Northern Scotland will see the strongest winds and heaviest rain, however, Glasgow, where the COP26 climate conference is underway, does not escape the unsettled weather.

Bonfire Night  

It will be mostly dry across the UK as a whole for Friday evening, but cloudier the further north you go. A few spots rain are expected over higher ground in parts of Wales, north west England, Western Scotland, and Northern Ireland.  


A low-pressure system passing passing to the north of the UK will bring thickening cloud, heavy rain and strengthening winds to Scotland and Northern Ireland as we go through Saturday. 40 to 50mm of rainfall is expected across parts of the West Highlands, with 20 to 30mm over hills and mountains in Northern Ireland, northern England and Wales as the weather front sinks south.

Met Office Chief Meteorologist, Dan Suri, said; “The strongest winds will be seen around the coasts of northern Scotland and a yellow wind warning is in place from 8pm Saturday until 5pm Sunday.


“Away from the warning area across Scotland and northern England the weather will be blustery with heavy rain easing as it moves southwards. Heavy rain is expected in Glasgow until the early afternoon when brighter conditions develop, albeit with some showers. Turning windier through Saturday too with gusts reaching 40 to 50 mph during the afternoon and evening onwards into Saturday night. However, the city will be drier on Sunday, still blustery but drier with some sunny spells.”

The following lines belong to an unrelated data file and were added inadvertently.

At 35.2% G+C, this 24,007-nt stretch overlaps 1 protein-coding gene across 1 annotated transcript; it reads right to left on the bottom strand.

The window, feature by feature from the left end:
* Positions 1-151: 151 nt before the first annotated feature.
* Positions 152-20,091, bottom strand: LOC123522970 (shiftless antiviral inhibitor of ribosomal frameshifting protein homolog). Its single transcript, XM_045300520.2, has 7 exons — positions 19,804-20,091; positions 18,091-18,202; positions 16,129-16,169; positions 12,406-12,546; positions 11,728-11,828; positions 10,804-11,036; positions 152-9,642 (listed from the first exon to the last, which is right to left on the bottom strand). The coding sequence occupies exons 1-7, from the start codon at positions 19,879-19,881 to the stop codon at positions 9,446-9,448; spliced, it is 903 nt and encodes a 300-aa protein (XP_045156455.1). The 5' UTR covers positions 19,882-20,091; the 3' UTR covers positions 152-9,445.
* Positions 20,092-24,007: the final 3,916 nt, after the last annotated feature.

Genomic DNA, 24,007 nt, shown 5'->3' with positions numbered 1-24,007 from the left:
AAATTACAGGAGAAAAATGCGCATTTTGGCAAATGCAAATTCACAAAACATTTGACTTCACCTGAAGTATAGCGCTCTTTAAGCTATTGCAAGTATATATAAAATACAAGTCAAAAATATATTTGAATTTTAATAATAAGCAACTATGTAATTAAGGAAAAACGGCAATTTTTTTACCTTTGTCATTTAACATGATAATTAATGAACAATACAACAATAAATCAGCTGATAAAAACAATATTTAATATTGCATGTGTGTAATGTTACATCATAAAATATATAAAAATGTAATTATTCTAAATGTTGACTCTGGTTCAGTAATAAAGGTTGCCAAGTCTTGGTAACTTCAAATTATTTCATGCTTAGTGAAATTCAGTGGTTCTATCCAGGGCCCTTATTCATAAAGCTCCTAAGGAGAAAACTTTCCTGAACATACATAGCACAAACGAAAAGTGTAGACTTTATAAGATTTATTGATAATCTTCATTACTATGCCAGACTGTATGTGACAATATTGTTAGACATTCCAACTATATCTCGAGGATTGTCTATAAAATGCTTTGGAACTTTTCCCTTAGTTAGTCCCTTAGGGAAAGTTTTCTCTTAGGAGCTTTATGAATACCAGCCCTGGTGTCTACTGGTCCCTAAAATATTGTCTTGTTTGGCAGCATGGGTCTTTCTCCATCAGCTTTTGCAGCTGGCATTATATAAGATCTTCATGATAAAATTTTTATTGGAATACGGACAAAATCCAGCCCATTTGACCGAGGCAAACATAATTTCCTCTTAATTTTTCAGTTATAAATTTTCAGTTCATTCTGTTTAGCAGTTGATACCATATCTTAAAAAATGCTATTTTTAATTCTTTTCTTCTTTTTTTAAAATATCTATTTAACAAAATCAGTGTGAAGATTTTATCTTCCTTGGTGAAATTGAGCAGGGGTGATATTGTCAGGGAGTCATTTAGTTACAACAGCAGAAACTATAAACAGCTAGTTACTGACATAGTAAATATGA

The weekend will be largely dry with sunny spells for much of southern England and slightly milder on Saturday at 13 to 14C but then cooler feel on Sunday at 11C or so.

Looking ahead into next week the unsettled weather picture continues mainly for northern England and Scotland with further spells of wet and windy weather at times.  These will slowly spread southwards and weaken through Tuesday and into Wednesday.  Conditions generally drier in the south with temperatures around then becoming above normal for the time of year.  


There has been some speculation around the impact, if any, Tropical Storm Wanda may have on the weather here in the UK. Tropical Storm Wanda is currently over the mid-Atlantic Ocean and will move north eastwards during the course of the weekend.

On Sunday night Wanda is expected to weaken and be downgraded to a non-tropical feature, and what is left of this storm will become embedded within a larger Atlantic frontal zone. This frontal zone moves across the UK on Tuesday and Wednesday.

This Atlantic frontal system is not expected to have too great an impact on UK weather but could lead to some of rainfall in some places, and potentially some weather warnings, although the timing and track of the system is still uncertain.

Keep track of current weather warnings on the weather warning page.  Check out the latest forecast on our website, by following us on Twitter and Facebook, as well as on our mobile app which is available for iPhone from the App store and for Android from the Google Play store.